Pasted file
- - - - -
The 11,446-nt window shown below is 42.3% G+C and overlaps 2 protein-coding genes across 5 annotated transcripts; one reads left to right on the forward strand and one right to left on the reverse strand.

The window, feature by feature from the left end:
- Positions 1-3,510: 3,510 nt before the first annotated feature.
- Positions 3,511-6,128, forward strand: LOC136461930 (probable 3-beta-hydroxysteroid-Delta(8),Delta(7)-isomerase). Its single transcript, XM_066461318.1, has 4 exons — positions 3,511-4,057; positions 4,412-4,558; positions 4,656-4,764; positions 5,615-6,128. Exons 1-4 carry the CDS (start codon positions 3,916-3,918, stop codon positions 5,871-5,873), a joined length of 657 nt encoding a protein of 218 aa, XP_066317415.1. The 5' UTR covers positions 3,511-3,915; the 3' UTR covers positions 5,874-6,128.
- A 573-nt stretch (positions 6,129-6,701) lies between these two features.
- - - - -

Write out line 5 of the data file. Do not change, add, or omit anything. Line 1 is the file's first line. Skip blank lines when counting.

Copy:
- A 573-nt stretch (positions 6,129-6,701) lies between these two features.